“Personal brand” is a fairly new term, but the concept of building a media presence and social profile has been incredibly important in maintaining a successful career before social media came along and provided even more platforms from which to extend your profile.
When people hear the word ‘branding’ they instantly think of the logo, the colours; how a brand looks. But personal branding is, if you like, the heartbeat behind this. It’s about the messaging, the values; your expertise shining through.
When clients ask me what personal branding is, I tend to reference Jeff Bezos who said: “Your brand is what people say about you when you’re not in the room”. Personal branding is your tone of voice, your authoritative voice within the media alongside your personal style and social media.
Whether you’re the owner of a spa, an inventor of a product or a medical professional, people – and indeed businesses – seen as authorities trusted by the media – tend to get the lion’s share when it comes to sales and profit.
However, creating a personal brand can be a daunting, mythical task. And one of the easiest ways to get lost in the process is to not actually know where to start.
Even Oprah Winfrey began by going through several style iterations on a small local show before defining her voice into one of the most influential personal brands in the world.
Here are my 8 top tips for building a successful profile within the media.
1. Have a focus
Carve a niche, and then carve a niche within your niche. The best personal brands are very specific. Too many people are unfocused when it comes to press and coverage, trying to be “everything to everyone.” Keeping your message focused for your target demographic will make it that much easier to both create content around your personal brand and importantly, have others define you.
2. Find your ‘why’
Whenever I take on a client, I find myself forcing them to ask this question a lot. They will often say, “I want to be in the national press as a leading fertility expert.” And when I ask “why” I often receive a look of bemusement. But, after a little digging, the ‘why’ would transpire to be “I want to break the stigma surrounding recurrent miscarriage”. Something that’s incredibly newsworthy. Think about what you’ve been through, your experiences and what you want to help people with and connect with that.
3. Be available at short notice
Once you send that pitch out, consider yourself on-call—especially when pitching yourself to broadcast outlets or working with a PR consultancy to do so. One way to not make friends with the booking department? Pitch yourself as an expert on a story, like a global pandemic, and then not make yourself available for interviews when the pandemic actually happens.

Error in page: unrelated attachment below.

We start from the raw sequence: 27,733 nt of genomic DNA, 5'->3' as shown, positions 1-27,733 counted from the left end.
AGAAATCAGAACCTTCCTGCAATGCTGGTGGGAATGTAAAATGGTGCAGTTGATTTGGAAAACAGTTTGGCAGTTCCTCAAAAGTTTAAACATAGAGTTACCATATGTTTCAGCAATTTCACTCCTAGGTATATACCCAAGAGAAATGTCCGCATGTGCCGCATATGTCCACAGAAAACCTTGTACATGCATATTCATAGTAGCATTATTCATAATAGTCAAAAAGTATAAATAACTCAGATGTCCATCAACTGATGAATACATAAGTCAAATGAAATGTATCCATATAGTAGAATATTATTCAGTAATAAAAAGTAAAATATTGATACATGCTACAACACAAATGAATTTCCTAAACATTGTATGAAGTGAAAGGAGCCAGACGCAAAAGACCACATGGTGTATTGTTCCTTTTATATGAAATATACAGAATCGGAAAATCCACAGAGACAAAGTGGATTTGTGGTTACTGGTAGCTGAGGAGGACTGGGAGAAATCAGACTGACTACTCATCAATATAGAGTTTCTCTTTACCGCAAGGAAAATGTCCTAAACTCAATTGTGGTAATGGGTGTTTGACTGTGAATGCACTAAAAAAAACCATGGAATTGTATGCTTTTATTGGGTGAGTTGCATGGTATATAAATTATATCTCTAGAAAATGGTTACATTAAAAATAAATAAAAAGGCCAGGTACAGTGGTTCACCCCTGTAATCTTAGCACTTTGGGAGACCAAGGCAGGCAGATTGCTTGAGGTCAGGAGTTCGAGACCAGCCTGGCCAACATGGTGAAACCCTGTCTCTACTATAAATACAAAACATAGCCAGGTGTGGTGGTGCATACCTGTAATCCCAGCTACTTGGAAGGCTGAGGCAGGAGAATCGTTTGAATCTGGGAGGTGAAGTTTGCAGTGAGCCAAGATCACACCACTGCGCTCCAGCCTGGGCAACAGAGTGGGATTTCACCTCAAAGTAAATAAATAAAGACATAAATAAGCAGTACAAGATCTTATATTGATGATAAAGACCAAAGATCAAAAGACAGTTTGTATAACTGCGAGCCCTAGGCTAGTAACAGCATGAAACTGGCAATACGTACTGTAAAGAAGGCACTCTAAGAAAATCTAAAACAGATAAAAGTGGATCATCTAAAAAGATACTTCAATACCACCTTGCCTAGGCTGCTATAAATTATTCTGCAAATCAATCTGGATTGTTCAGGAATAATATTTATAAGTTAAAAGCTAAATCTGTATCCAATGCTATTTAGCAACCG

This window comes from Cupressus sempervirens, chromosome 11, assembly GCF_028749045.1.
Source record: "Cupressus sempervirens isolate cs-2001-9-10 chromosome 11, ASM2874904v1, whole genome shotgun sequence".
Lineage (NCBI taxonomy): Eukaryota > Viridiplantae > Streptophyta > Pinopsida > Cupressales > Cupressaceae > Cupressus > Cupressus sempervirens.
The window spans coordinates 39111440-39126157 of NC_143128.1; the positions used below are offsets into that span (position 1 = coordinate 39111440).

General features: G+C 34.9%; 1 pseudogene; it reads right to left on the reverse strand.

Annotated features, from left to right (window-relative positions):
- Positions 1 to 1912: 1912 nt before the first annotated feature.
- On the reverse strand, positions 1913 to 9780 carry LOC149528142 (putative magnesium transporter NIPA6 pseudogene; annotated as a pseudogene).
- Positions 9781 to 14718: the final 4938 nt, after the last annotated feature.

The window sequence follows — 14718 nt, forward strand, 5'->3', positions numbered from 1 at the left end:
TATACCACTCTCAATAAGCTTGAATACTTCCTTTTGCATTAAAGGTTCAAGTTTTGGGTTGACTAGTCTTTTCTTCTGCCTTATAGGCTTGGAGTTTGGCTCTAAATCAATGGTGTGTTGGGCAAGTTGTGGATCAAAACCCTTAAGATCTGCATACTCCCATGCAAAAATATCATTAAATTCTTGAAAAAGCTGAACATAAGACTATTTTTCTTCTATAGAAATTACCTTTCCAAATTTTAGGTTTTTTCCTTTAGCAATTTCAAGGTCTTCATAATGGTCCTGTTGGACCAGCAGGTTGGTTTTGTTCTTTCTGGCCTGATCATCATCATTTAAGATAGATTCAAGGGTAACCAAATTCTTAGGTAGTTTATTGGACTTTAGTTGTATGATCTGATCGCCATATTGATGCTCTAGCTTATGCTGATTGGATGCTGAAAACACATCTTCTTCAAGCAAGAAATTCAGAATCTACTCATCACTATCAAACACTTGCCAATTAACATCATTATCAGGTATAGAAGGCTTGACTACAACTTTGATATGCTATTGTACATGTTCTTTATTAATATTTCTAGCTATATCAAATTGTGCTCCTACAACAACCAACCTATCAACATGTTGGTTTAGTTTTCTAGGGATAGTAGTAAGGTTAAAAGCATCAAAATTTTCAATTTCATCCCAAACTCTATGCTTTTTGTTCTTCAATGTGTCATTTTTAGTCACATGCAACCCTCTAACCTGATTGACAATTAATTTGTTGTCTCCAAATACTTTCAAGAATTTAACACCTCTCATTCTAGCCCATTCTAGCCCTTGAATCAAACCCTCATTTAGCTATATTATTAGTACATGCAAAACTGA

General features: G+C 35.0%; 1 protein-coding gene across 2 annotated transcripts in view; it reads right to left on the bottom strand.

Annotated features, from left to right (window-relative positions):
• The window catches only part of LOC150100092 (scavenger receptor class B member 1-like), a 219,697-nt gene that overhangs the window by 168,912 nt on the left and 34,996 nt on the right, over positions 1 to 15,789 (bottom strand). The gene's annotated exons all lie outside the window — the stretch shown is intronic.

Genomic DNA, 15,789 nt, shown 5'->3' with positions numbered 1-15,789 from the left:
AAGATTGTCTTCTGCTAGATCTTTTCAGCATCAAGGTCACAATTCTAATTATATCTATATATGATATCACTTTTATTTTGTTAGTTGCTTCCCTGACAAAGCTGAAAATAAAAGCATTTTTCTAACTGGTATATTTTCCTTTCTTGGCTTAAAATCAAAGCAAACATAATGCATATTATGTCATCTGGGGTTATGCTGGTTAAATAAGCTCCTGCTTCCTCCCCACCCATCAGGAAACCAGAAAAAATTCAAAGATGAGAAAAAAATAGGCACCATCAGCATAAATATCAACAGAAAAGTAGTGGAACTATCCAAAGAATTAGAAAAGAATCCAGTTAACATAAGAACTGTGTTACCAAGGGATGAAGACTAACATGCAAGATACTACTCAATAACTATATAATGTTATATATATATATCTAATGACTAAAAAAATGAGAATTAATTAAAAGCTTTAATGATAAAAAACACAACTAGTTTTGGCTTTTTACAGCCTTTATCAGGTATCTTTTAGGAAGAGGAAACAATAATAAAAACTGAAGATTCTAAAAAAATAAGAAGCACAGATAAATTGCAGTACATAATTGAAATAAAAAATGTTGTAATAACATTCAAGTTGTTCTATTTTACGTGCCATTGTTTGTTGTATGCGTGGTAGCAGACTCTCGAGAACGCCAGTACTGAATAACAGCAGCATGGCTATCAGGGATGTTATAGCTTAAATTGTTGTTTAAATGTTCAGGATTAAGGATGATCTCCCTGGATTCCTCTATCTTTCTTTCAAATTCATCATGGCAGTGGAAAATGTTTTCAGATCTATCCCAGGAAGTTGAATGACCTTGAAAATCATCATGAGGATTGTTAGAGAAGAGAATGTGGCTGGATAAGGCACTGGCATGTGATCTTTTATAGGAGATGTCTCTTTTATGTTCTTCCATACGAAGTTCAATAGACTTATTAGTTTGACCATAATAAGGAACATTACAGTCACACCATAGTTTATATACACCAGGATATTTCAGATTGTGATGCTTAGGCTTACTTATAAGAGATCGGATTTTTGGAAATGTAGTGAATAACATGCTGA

It’s not always easy, but the more adaptable you are, the more likely to be approached again. Journalists invariably work to incredibly tight deadlines and studio schedules offer little flexibility, so be prepared to interrupt your routine. As a PR I can say that this is the most frustrating thing to deal with and clients who are able to juggle opportunities invariably achieve more press coverage than those who expect the media to bend for their needs instead.
4. Create a story, not a message
So many people make the mistake of creating a single person monologue and then shouting this again and again into the social media void. Create a story around your brand that your audience can actually engage with instead.
5. Social media is vital, but it doesn’t need to take over your life
Journalists want to see what you look like (current stills and video, if possible) get a sense of your expertise, personality, style and ability to respond and interact. A website can rarely do all this. There’s no need to be active on every platform, but actively engaging with others online will help you get noticed.
6. Be consistent
You’ve landed some great pieces relatively early on – be that an interview with the BBC, the Evening Standard or The Times. Fantastic. But one piece – even a brilliant piece in a top tier publication like this – does not make a profile. Having a profile is about momentum and consistency with new ideas that are relevant for the news. Make sure that your PR team knows about any new launches you have in the pipeline, new ideas, and potential talking points that the broadcast media may be interested in. But remember, keep circling back to the ‘why’ and don’t chase coverage for the sake of it. You have to demonstrate consistency across your communication, gravitas, and appearance. Don’t underestimate how tiny inconsistencies can derail personal brand effectiveness.
7. Advertorials won’t create an authentic profile
Advertising is not in any way, shape or form the same as having an earned profile within the media. There’s an old saying: “if advertising is what you pay for, then PR is what you pray for.” PR is the most authentic way to ensure a solid foundation for your personal brand. You are, in essence having a trusted media platform suggest that you, out of everyone else in the world, are the voice of authority on a certain topic. No advertisement can summon this level of trust with your consumer.
8. Place the consumer as the main character – not yourself
When we think of ourselves as personal brands, it’s easy to think of ourselves as the main character of the story. But, by complete contrast, it’s actually vital to flip that on its head and think about your ideal community member, audience, customer, client or indeed employer as that main character and use them as a guide. Consider what stage of life they are at, what they are interested in, what keeps them up at night, what kind of things they are googling. Your personal brand is often based on your own experience, so connecting with your audience is very important as it allows you to really get into their minds and understand what they want to hear from you.